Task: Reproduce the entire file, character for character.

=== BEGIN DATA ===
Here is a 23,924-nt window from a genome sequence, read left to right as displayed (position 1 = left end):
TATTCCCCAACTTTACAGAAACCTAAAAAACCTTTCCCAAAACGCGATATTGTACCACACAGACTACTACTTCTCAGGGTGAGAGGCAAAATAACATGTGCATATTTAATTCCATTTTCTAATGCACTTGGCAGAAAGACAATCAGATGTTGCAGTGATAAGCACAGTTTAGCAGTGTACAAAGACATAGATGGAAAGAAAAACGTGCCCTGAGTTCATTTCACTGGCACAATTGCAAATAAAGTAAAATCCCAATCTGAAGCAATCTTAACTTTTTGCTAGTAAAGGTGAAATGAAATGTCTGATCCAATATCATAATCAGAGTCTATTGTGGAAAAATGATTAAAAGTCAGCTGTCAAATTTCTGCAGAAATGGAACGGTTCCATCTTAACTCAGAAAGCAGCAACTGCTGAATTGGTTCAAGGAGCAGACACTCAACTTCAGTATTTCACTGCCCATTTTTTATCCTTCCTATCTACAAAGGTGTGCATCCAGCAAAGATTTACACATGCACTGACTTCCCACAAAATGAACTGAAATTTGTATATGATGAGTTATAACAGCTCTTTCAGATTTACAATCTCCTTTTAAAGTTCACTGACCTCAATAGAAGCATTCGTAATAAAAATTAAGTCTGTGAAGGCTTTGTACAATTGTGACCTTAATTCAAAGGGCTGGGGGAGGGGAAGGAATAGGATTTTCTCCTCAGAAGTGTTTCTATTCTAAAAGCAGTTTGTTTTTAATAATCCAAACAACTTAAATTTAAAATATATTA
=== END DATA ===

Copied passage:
Here is a 23,924-nt window from a genome sequence, read left to right as displayed (position 1 = left end):
TATTCCCCAACTTTACAGAAACCTAAAAAACCTTTCCCAAAACGCGATATTGTACCACACAGACTACTACTTCTCAGGGTGAGAGGCAAAATAACATGTGCATATTTAATTCCATTTTCTAATGCACTTGGCAGAAAGACAATCAGATGTTGCAGTGATAAGCACAGTTTAGCAGTGTACAAAGACATAGATGGAAAGAAAAACGTGCCCTGAGTTCATTTCACTGGCACAATTGCAAATAAAGTAAAATCCCAATCTGAAGCAATCTTAACTTTTTGCTAGTAAAGGTGAAATGAAATGTCTGATCCAATATCATAATCAGAGTCTATTGTGGAAAAATGATTAAAAGTCAGCTGTCAAATTTCTGCAGAAATGGAACGGTTCCATCTTAACTCAGAAAGCAGCAACTGCTGAATTGGTTCAAGGAGCAGACACTCAACTTCAGTATTTCACTGCCCATTTTTTATCCTTCCTATCTACAAAGGTGTGCATCCAGCAAAGATTTACACATGCACTGACTTCCCACAAAATGAACTGAAATTTGTATATGATGAGTTATAACAGCTCTTTCAGATTTACAATCTCCTTTTAAAGTTCACTGACCTCAATAGAAGCATTCGTAATAAAAATTAAGTCTGTGAAGGCTTTGTACAATTGTGACCTTAATTCAAAGGGCTGGGGGAGGGGAAGGAATAGGATTTTCTCCTCAGAAGTGTTTCTATTCTAAAAGCAGTTTGTTTTTAATAATCCAAACAACTTAAATTTAAAATATATTA